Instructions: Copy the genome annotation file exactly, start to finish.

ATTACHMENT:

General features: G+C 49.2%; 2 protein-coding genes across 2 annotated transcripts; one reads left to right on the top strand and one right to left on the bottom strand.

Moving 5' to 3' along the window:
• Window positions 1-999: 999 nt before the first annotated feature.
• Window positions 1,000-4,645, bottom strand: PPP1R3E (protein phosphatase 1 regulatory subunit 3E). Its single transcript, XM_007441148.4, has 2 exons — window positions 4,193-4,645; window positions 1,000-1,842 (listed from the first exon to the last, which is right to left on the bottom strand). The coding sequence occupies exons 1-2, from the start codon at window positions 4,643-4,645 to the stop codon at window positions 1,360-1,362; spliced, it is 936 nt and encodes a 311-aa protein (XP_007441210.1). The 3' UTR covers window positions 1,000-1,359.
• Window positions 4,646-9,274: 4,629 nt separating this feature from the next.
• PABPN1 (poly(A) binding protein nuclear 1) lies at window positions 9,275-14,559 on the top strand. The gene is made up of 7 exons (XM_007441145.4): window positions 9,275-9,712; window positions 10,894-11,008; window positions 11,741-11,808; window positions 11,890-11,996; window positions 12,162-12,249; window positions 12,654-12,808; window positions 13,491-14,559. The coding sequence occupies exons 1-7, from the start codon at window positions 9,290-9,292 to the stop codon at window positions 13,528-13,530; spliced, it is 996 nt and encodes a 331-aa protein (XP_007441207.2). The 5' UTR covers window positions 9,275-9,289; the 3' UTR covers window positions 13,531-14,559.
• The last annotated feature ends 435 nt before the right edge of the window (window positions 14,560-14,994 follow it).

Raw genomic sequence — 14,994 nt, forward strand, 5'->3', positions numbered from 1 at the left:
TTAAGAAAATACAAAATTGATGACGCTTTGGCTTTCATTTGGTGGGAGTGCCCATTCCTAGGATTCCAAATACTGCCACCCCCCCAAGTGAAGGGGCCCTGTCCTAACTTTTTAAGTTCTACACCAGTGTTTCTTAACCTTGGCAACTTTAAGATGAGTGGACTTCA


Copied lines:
General features: G+C 49.2%; 2 protein-coding genes across 2 annotated transcripts; one reads left to right on the top strand and one right to left on the bottom strand.

Moving 5' to 3' along the window:
• Window positions 1-999: 999 nt before the first annotated feature.
• Window positions 1,000-4,645, bottom strand: PPP1R3E (protein phosphatase 1 regulatory subunit 3E). Its single transcript, XM_007441148.4, has 2 exons — window positions 4,193-4,645; window positions 1,000-1,842 (listed from the first exon to the last, which is right to left on the bottom strand). The coding sequence occupies exons 1-2, from the start codon at window positions 4,643-4,645 to the stop codon at window positions 1,360-1,362; spliced, it is 936 nt and encodes a 311-aa protein (XP_007441210.1). The 3' UTR covers window positions 1,000-1,359.
• Window positions 4,646-9,274: 4,629 nt separating this feature from the next.
• PABPN1 (poly(A) binding protein nuclear 1) lies at window positions 9,275-14,559 on the top strand. The gene is made up of 7 exons (XM_007441145.4): window positions 9,275-9,712; window positions 10,894-11,008; window positions 11,741-11,808; window positions 11,890-11,996; window positions 12,162-12,249; window positions 12,654-12,808; window positions 13,491-14,559. The coding sequence occupies exons 1-7, from the start codon at window positions 9,290-9,292 to the stop codon at window positions 13,528-13,530; spliced, it is 996 nt and encodes a 331-aa protein (XP_007441207.2). The 5' UTR covers window positions 9,275-9,289; the 3' UTR covers window positions 13,531-14,559.
• The last annotated feature ends 435 nt before the right edge of the window (window positions 14,560-14,994 follow it).

Raw genomic sequence — 14,994 nt, forward strand, 5'->3', positions numbered from 1 at the left:
TTAAGAAAATACAAAATTGATGACGCTTTGGCTTTCATTTGGTGGGAGTGCCCATTCCTAGGATTCCAAATACTGCCACCCCCCCAAGTGAAGGGGCCCTGTCCTAACTTTTTAAGTTCTACACCAGTGTTTCTTAACCTTGGCAACTTTAAGATGAGTGGACTTCA